Monday, May 24, 2010

The hallmark of a great captain is the ability to win the toss, at the right

The main job is to be the team leader of the team on the day/week of the event

Team representative: Represent the team in all official matters, including the appeals

Team leadership: No cheerleader but instill confidence in all players by maintaining positive attitude throughout the tournament.

Work with team and players to set performance target.

"If the highest aim of a captain were to preserve his ship, he would keep it in port forever". So a captain must be prepared for a losing day and support team in refocus if poor initial performance. Consistent atttitude whether things are good or bad


Ensure best conditions for tournament (appropriate accomodation, foodstuff, getting early, plenty of rest...)

Ensure apppropriate pre-game and post-game routines.

Game plan:

General sitting strategy, based on knowledge of competitors and players, supported by coach pre and during tournament.

Keep track of performance on the day. Decides who plays when and against whom.

Makes clear decisions and equally important is clear communication of the overall plan to players.

Event report:

Keep track of team performance and report on performance of the team, including thoughts/feedback from players, lessons learnt...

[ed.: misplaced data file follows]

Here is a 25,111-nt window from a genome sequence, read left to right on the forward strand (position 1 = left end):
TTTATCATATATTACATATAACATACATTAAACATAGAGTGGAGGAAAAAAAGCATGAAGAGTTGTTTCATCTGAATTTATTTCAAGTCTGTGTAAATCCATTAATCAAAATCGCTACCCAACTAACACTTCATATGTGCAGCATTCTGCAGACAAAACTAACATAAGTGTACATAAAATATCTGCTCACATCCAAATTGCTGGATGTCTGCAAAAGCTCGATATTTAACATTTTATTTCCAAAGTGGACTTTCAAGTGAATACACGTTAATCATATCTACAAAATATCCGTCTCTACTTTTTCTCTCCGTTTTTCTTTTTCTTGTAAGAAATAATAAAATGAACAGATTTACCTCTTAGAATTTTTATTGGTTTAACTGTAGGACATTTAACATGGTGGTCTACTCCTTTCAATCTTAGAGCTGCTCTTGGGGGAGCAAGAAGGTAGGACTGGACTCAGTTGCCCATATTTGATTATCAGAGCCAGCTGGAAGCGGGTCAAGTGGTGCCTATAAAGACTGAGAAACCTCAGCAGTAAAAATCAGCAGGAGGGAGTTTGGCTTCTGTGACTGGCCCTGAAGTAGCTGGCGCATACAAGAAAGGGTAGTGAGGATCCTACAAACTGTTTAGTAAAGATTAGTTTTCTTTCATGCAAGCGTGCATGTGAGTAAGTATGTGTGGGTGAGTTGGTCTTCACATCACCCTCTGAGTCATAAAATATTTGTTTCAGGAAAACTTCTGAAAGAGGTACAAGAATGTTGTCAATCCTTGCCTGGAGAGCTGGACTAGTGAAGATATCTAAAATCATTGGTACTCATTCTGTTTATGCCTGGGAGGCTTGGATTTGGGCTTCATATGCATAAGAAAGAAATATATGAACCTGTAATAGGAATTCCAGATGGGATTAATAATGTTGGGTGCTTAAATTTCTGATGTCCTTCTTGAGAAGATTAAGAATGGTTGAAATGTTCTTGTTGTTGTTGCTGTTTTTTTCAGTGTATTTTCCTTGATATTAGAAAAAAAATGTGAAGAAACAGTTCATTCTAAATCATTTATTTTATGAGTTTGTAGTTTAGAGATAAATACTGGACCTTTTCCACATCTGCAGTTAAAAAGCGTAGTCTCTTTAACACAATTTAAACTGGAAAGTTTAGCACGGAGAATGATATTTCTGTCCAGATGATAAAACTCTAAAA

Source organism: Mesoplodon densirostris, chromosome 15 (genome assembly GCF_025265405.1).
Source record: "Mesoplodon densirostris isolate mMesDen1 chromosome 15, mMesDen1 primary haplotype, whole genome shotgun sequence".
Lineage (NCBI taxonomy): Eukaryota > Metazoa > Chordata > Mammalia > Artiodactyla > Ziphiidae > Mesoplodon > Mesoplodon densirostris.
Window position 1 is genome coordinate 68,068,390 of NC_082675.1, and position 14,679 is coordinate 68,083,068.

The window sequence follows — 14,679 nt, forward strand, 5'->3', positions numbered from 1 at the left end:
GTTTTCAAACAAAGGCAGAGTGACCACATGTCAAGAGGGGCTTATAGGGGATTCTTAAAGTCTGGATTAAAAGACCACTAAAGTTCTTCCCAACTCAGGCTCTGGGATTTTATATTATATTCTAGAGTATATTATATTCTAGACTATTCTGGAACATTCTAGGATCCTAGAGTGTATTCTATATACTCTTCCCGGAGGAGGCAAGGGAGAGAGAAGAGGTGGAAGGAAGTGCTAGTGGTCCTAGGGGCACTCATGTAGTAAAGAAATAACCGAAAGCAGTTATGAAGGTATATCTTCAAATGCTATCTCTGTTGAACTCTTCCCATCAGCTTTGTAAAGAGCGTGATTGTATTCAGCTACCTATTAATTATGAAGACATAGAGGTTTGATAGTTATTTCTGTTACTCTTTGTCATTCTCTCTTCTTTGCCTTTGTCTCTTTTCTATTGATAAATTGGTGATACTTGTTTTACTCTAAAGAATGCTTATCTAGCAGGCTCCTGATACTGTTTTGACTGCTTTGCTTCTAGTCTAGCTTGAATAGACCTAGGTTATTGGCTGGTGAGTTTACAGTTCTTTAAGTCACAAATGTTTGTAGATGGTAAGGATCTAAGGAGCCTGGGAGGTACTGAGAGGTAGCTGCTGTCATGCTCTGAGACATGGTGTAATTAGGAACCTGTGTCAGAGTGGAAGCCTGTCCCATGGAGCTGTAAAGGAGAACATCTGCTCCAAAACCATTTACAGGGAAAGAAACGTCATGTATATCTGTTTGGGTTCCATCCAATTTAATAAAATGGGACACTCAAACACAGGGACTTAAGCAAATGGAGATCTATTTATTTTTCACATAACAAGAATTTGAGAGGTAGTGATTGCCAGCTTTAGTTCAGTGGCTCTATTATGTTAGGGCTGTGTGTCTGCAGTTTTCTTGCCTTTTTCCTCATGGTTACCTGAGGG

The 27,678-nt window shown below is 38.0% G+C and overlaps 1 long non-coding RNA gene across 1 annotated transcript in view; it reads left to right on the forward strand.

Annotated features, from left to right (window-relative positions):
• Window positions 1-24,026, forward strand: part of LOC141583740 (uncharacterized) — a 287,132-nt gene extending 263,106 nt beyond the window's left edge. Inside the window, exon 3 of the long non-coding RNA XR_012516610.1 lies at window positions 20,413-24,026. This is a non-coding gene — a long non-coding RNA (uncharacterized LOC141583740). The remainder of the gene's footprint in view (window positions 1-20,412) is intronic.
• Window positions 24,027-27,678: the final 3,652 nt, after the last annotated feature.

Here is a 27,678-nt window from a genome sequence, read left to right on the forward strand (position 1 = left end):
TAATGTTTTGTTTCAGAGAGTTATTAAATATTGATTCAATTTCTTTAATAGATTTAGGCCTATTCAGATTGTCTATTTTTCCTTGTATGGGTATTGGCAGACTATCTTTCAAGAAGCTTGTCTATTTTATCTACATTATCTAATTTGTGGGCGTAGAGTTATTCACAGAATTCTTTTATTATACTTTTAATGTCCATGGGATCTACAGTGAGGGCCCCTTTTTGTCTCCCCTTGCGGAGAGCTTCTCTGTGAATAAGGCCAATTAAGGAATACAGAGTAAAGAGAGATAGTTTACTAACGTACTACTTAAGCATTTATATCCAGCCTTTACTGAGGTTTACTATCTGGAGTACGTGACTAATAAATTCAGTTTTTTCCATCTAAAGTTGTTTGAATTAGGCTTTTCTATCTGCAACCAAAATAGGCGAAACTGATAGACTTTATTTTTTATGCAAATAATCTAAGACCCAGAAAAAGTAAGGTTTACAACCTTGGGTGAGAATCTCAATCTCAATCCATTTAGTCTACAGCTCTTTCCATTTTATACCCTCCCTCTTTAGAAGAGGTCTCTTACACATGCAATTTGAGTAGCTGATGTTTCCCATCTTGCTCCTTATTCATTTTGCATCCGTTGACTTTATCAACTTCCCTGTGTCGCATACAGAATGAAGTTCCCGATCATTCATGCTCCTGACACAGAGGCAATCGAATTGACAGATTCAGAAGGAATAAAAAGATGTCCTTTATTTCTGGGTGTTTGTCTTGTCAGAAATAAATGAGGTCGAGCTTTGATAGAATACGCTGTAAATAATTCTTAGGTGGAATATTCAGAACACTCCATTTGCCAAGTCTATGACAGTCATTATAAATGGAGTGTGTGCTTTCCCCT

A winning team is a team where all have the ability, and all know it. They support each other , pick each other up, and they never never quit.


  1. I don't always have a worthwhile comment, but I'm enjoying (the uniqueness of) your blog.

    Bridge players talk to others, read, study, etc. to improve their bidding and play. They don't "think outside the box," however, to discover other aspects of the game.

  2. you've captured most of the key aspects.
    i would add to the list something that ish did for us in the pabf : peruse the opponents' convention cards before the event starts, highlighting unique arrangements for a quick look before the game starts.

    It is a powerful statement when you show up to the table, prepared for the opponents, dont even glance at their convention card, and soak up all the information they throw at you with their count, their suit preference or whatever else.

  3. Many many stars to Ish for doing that. Very professional!! The difference between men and children. , the children believe in magic, the men believe in hard work:)
    I have listed that prepration work as an important part of the coach's job. Of course, in the absence of such, the players & captain need to pick up the slack.

  4. Bob MacKinnon explores some of the psychological aspects of bridge that you may be interested in. You can read his latest, if you click here.

  5. Hey thanks for the tip. Quite a good read.
    Me I have been a bit too busy recently to keep up with the rest of your fellow bloggers :)